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ARS Home » Southeast Area » New Orleans, Louisiana » Southern Regional Research Center » Cotton Chemistry and Utilization Research » Research » Publications at this Location » Publication #348623

Research Project: Chemical Modification of Cotton for Value Added Applications

Location: Cotton Chemistry and Utilization Research

Title: Preparation and activity of nanocellulosic materials as protease sensors and sequestrants

Author
item Edwards, Judson - Vince
item Prevost, Nicolette
item FONTENOT, KRYSTAL
item Condon, Brian

Submitted to: Meeting Abstract
Publication Type: Abstract Only
Publication Acceptance Date: 1/16/2018
Publication Date: N/A
Citation: N/A

Interpretive Summary:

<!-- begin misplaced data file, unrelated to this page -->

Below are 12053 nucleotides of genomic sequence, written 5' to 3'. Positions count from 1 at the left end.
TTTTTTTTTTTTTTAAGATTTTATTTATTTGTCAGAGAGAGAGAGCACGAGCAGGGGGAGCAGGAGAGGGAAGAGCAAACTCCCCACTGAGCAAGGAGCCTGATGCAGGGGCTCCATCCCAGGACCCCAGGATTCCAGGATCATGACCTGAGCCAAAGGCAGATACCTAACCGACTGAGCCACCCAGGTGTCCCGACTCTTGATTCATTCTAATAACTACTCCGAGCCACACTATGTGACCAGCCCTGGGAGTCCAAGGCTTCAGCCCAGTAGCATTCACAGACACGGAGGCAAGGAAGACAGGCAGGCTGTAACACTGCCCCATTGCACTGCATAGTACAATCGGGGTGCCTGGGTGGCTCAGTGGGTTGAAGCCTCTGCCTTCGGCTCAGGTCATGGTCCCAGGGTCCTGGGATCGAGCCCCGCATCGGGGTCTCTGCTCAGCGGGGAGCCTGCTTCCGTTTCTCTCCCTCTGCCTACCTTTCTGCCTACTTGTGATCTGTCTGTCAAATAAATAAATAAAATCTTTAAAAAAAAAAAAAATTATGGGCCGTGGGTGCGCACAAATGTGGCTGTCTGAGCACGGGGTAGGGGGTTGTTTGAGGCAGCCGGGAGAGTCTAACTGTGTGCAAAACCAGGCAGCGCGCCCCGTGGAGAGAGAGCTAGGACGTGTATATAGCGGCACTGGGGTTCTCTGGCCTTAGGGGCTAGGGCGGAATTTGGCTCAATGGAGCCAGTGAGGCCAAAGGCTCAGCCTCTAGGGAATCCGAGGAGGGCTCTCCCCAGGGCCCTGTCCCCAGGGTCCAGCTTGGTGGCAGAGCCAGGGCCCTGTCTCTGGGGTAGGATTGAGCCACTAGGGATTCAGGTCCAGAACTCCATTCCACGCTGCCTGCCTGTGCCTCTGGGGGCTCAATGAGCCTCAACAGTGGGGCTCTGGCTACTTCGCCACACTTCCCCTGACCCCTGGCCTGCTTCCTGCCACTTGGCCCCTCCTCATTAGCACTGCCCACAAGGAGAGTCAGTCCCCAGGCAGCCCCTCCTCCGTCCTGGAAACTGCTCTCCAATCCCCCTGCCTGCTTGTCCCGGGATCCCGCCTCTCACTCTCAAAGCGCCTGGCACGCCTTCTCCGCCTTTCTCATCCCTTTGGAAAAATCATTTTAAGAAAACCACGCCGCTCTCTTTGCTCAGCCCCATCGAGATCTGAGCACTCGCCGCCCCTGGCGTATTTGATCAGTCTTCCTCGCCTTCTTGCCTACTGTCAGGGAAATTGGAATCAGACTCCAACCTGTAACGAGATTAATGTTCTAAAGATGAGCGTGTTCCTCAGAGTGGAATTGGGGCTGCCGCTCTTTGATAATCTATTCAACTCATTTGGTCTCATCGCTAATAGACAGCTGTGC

Technical Abstract: Chronic wounds are a major clinical problem with an estimated 40 million people suffering from them worldwide, and one of the most costly healthcare problems today. ‘Intelligent’ dressings may be defined as materials that respond to specific changes in the wound environment to bring about a useful result. Considerable promise in the application of nanocellulosic hydrogels, aerogels, and nanocomposites as dressings has been demonstrated due to favorable properties that promote optimal moisture conditions. Here we present a series of modified nanocellulosic and cellulosic materials designed to remove harmful proteases from a chronic wound while detecting protease levels. Methods: The biosensors were prepared by a method previously report (Edwards’s et al. J. Biomat. Appl., 2017). To start the sensor/protease reaction 50 µL of human neutrophil elastase at various concentrations ranging from 2-0.015 U/mL were utilized. Material protease sequestration evaluation was performed in a like manner using a 96-well format by incubating 2 milligrams of material in a protease solution for 1 hour. Results: A correlation between zeta potential values and the degree of protease sequestration imply that the greater the negative surface charge of the nanomaterials, the greater the sequestration of positively charged neutrophil proteases. The biosensors gave detection sensitivities of 0.015-0.13 units/ml, which are at detectable human neutrophil elastase levels present in chronic wound fluid. Conclusion: The sensor portion is a fluorescent peptide-cellulose conjugate interchangeable on the surface of different semi-occlusive dressing motifs and sensitive to protease levels found in chronic wounds. The protease modulation portion is based on the degree of surface zeta potential required on the material surface to remove excess wound protease levels. The physical and interactive biochemical properties of the nano-based biosensors are suitable for interfacing with protease sequestrant prototype wound dressings. A discussion of the relevance of protease sensors and cellulose nanomaterials to current chronic wound dressing design a